She is extremely passionate about politics, law, history and human behavior. Kimberly is a gym addict; she loves to exercise and engage in the discovery of new adventures that challenge her abilities. She is involved in multiple volunteering programs and she is captivated by the power of good communication skills and their role on effective leadership. In her opinion, the topics that will be discussed are of extreme relevance because with an international system aiming for unity, still many states lack a good system of governance and discriminate their populations. She thinks that “Acceptance and Unity” can only be achieved by recognizing the rights of hundreds of people that until this present day are unheard.

She is eager to hear all delegates’ opinions on these topics and be able to discuss efficient recommendations. Kimberly considers that BEYMUN will not only challenge delegate’s ability to think critically, but will be essential to improve communication skills, make new friends and be part of a revolution aiming to make the world we live in a better place. As she always says, “It is all about passion, dedication and hard work”.


Elias Jabbour - Assistant Chair

Elias Jabbour is currently a Senior Biology student at the American University of Beirut. Elias will graduate this Spring and pursue his education in the medical field. As for BEYMUN, he will be serving as the assistant chair of the Social, Cultural and Humanitarian Committee (SOCHUM). Despite his rather scientific background, Elias is equally interested and captivated by socio-cultural topics and has exercised his yearn throughout his previous MUN experiences. These include the GC LAU MUN 2015 conference where Elias represented the Federative Republic of Brazil and earned a diplomacy award, followed by the New York Selection Conference at LAU, and finally his participation in the 5th Platon School MUN in Greece where he won the Best Delegate Award. Elias has grown a fascination for the field of Ethics and is excited to exchange thoughts with the delegates on recent ethical topics, most notably the Ethnic-Cleansing chapter of Indigenous Peoples and Linguistic Minorities. Elias is a strong believer that the key for the advancement of civilization is the acceptance, acknowledgement and mutual understanding of diversities. His genuine pursuit for the protection of the rights of diversities was initially instigated by his previous exchange experience in Boston University, where he lived as and encountered minorities. Ever since, he has been taken by the subject of preservation of cultural diversities and is thrilled that this year’s BEYMUN conference is discussing such a vital topic.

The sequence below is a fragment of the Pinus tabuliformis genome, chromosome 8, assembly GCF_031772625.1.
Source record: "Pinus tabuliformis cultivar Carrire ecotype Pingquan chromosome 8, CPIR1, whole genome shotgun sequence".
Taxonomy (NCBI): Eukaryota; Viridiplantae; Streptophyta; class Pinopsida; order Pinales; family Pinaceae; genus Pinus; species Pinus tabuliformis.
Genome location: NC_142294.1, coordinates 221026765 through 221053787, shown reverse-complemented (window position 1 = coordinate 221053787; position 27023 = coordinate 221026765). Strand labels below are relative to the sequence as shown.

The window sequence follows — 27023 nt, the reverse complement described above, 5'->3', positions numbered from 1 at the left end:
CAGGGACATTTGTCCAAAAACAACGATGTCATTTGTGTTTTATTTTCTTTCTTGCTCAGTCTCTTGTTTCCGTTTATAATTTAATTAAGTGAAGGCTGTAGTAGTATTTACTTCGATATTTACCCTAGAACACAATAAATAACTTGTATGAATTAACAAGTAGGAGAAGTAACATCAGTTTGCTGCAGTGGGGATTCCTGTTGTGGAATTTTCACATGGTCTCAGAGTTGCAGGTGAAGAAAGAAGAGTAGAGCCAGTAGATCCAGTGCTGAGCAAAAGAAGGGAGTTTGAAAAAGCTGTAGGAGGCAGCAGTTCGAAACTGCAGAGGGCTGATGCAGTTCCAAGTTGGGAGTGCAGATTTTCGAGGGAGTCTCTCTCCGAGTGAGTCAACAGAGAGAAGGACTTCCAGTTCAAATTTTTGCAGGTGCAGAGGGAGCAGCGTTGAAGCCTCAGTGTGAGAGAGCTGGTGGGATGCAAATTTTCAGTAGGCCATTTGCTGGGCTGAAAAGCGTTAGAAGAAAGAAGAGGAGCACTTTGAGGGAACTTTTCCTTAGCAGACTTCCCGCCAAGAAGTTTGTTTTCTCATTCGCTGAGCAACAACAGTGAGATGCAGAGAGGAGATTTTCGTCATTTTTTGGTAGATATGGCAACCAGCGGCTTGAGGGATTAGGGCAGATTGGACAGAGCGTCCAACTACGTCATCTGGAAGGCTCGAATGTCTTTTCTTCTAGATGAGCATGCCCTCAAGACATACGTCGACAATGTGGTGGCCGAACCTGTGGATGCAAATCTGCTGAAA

Dina Eid - Assistant Chair

Dina Eid is a second year Business Administration student at the American University of Beirut. She was born in Northern Lebanon and moved around between Canada and later to Qatar for her school education. Besides her passion for MUN, Dina has an unparalleled love for fashion and couture, music, movies and books. She’s a dedicated gym junkie and loves outdoors, adrenaline-inducing activities. She also loves travelling and exploring and has a particular love for European countries, culture, art and history.

Her MUN experience started two years ago at AUB, accelerating after attending the 2017 edition of BeyMUN as a delegate in the World Health Organization Committee. During the summer of 2017, she attended Paris International Model United Nations (PIMUN) at SciencesPo, representing AUB as a delegate in the Economic and Social Council. This year, she will be attending the National Model United Nations conference in New York City, and looks forward to working alongside two esteemed students as an Assistant Chair of the Social, Humanitarian, and Cultural Committee (SOCHUM) in BEYMUN 2018.

Joining BEYMUN for the second time – only on the other side of the equation – Dina is excited to see delegates engage in topics of continental importance, tackling issues at more than just face value and striving for a holistic educational (and social) experience.